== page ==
John Sterling, longtime Yankees voice, to announce future plans, possibly retire: Sources

John Sterling, longtime Yankees voice, to announce future plans, possibly retire: Sources


The legendary radio voice of the Yankees, John Sterling, is planning to hold a news conference later this week to announce plans on his future, he told The Athletic.

There is an expectation among the Yankees and WFAN officials that he will retire because of health concerns, according to people with direct knowledge of the situation. The team and the station have left it up to Sterling, leaving the possibility he could change his mind.

“We are going to have a press conference to do everything,” Sterling said. Sterling declined to confirm that he will retire and has been famously reluctant to do so. He is not scheduled to call a game until Friday in the Bronx against the Tampa Bay Rays. He had already cut back the number of road games he is doing this year.

If Sterling goes through with his retirement, it is expected to go into effect immediately. WFAN would replace Sterling with 37-year-old Justin Shackil and 24-year-old Emmanuel Berbari, who combined are 24 years younger than Sterling. The two are already slated to call the majority of the road games this season with Suzyn Waldman.

Sterling, 85, was the soundtrack to the Derek Jeter-led Yankees title run from 1996 to 2000, when the franchise won four World Series in five years. He also made the call when the Yankees won the World Series in 2009, a team led by CC Sabathia and Alex Rodriguez. Sterling, who began calling Yankees games in 1989, punctuated the team’s wins with, “Thuuuuuu-uggh Yankees win!”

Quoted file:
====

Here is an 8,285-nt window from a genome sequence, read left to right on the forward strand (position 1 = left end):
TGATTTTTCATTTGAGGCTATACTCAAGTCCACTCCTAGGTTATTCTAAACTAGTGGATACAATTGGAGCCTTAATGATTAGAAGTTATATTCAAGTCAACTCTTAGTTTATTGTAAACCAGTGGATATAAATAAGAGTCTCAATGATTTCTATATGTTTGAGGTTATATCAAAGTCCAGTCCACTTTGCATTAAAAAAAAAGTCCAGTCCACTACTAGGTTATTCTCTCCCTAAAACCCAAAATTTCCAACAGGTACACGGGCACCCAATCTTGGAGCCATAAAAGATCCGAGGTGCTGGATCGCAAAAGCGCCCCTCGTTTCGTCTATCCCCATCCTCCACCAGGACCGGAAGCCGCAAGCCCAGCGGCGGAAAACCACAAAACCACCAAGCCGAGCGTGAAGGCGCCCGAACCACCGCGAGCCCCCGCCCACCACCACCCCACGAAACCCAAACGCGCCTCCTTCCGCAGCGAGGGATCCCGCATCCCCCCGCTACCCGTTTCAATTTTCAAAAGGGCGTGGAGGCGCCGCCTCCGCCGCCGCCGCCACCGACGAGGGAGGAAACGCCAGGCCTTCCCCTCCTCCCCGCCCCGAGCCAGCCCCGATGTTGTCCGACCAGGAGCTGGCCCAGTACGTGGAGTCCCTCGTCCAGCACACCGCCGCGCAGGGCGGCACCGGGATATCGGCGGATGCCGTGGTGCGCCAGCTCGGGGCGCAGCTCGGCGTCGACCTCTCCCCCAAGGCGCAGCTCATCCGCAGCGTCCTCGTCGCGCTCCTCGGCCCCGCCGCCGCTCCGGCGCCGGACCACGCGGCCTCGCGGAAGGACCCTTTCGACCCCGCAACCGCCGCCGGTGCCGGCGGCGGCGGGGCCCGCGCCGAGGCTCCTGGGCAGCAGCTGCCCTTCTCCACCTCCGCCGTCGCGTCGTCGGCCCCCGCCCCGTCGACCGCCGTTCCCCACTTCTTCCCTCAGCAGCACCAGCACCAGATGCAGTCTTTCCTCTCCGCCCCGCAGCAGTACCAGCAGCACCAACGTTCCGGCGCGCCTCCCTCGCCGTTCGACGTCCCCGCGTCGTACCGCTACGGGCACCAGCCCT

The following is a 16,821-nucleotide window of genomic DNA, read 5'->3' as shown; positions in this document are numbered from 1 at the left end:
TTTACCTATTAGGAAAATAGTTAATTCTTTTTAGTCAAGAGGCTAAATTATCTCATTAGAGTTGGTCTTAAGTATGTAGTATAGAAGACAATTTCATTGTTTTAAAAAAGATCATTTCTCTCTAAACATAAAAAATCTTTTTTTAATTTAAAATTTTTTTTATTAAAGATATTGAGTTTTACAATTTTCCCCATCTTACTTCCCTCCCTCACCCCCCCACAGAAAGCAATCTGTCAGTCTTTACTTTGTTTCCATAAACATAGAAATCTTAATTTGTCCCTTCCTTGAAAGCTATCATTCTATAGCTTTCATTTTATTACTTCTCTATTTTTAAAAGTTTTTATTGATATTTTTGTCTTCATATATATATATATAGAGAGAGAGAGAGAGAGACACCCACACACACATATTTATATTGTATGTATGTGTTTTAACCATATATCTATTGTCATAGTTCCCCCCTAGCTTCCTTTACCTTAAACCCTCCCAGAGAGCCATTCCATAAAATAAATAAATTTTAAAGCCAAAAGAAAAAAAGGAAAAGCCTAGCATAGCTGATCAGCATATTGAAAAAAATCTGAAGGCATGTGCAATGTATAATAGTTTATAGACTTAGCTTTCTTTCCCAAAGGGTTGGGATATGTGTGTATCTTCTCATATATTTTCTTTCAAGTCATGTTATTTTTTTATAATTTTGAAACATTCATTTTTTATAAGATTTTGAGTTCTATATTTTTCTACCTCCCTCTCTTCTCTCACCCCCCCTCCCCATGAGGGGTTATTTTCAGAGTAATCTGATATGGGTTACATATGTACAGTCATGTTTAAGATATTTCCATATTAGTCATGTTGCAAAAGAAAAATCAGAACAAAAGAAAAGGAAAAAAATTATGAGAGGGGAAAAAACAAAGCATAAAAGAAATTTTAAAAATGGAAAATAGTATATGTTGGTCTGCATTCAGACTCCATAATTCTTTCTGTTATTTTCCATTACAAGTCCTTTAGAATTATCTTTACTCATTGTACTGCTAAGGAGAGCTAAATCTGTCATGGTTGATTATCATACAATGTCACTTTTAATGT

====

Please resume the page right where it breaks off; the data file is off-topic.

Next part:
Inside the booth with Yankees legend John Sterling for his 36th home opener: ‘I’m near the end’

His unique home run calls live in Yankee lore with memorable calls including “Bern, baby, Bern!” for Bernie Williams and “A thrilla from Godzilla” for Hideki Matsui.

While Sterling has never been known for the most precise call of the game, he was a broadcasting version of Lou Gehrig, calling 5,060 consecutive games over 30 years. During the first of his nearly 36 seasons, Sterling missed two games due to the death of his sister. He was on the call for every other game until July 4, 2019, when illness caused him to miss a series.

Sterling broadcast the Atlanta Braves and Hawks before becoming the voice of the Yankees. He used his rhythmic nickname style for Hall of Famer Dominique Wilkins, saying, “Dominique, manifique!”

But he will be most remembered for his Yankees years and his uniqueness on and off the air.

Even on the radio, Sterling wore a suit to every game he called. While technology averse, his voicemail on his cellphone greeted callers with, “Hi, congratulations, you have reached …”

He developed a strong bond with much of the Yankees fan base, many of whom have gone from the crib to adulthood only knowing him as the radio voice of their team. On Friday, Sterling plans to say if his legendary run has come to an end.

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(Photo: Bob Karp / Staff Photographer / USA Today Network)


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